Anorectal malformations are congenital anomalies that form a spectrum of disorders, from the most benign type with excellent functional prognosis, to very complex, such as cloaca malformation in females in which the rectum, vagina and urethra fail to develop separately and instead drain via a single common channel into the perineum. The severity of this phenotype suggests that the defect occurs in the early stages of embryonic development of the organs derived from the cloaca. Owing to the inability to directly investigate human embryonic cloaca development, current research has relied on the use of mouse models of anorectal malformations. However, even studies of mouse embryos lack analysis of the earliest stages of cloaca patterning and morphogenesis. Here we compared human and mouse cloaca development and retrospectively identified that early mis-patterning of the embryonic cloaca might underlie the most severe forms of anorectal malformation in humans. In mouse, we identified that defective sonic hedgehog (Shh) signaling results in early dorsal-ventral epithelial abnormalities prior to the reported defects in septation. This is manifested by the absence of Sox2 and aberrant expression of keratins in the embryonic cloaca of Shh knockout mice. Shh knockout embryos additionally develop a hypervascular stroma, which is defective in BMP signaling. These epithelial and stromal defects persist later, creating an indeterminate epithelium with molecular alterations in the common channel. We then used these animals to perform a broad comparison with patients with mild-to-severe forms of anorectal malformations including cloaca malformation. We found striking parallels with the Shh mouse model, including nearly identical defective molecular identity of the epithelium and surrounding stroma. Our work strongly suggests that early embryonic cloacal epithelial differentiation defects might be the underlying cause of severe forms of anorectal malformations in humans. Moreover, deranged Shh and BMP signaling is correlated with severe anorectal malformations in both mouse and humans.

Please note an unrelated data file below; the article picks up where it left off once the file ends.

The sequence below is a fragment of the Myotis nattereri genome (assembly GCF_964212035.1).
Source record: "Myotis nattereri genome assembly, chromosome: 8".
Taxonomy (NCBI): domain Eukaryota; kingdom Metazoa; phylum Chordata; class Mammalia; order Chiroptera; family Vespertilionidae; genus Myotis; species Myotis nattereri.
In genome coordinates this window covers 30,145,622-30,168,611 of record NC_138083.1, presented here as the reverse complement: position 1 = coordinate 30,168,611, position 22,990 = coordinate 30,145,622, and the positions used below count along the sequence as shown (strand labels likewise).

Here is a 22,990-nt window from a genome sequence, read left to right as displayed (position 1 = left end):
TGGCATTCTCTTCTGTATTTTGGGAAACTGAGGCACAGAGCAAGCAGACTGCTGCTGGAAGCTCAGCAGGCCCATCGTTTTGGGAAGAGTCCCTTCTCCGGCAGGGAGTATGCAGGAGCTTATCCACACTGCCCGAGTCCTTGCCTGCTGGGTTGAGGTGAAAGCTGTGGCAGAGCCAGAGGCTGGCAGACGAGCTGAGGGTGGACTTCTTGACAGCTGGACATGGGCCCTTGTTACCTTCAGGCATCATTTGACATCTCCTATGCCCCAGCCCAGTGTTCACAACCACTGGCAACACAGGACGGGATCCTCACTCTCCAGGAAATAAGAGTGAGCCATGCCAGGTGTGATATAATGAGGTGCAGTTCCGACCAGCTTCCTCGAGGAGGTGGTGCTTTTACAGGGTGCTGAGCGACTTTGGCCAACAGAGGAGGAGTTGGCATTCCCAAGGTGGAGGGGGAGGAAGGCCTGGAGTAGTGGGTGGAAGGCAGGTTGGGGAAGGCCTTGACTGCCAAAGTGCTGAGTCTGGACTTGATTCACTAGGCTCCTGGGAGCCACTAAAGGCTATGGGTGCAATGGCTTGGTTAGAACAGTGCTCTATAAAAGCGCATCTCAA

Anorectal malformations are congenital anomalies that encompass a wide spectrum of diseases and occur in ~1 in 5000 live births (Levitt and Peña, 2007). The anorectal and urogenital systems arise from a common transient embryonic structure called the cloaca that exists from the fourth week of intrauterine development in humans (Fritsch et al., 2007; Kluth, 2010) and between days 10.5–12.5 post-fertilization in mice (Seifert et al., 2008). By the sixth week in humans the embryonic cloaca is divided, resulting in a ventral urogenital sinus and a separate dorsal hindgut. By the twelfth week, the anal canal, vaginal and urethral openings are established. Defective development of the embryonic cloaca results in anorectal and urogenital malformations, which are some of the most severe congenital anomalies encountered in children. The most severe form in females is termed cloaca malformation (Warne et al., 2011) and these present as a wide spectrum of defects. Generally, cloaca malformation is characterized by the junction of urethra, vagina and rectum forming a common channel that opens as a single orifice. The length of the common channel can vary from 1 to 10 cm and has important clinic implications. The longer the common channel (>3 cm), the higher the incidence of associated anomalies as well as there being poor prognosis for bowel and urinary control. The surgical reconstruction also represents a technical challenge for the surgeon (Levitt and Peña, 2010).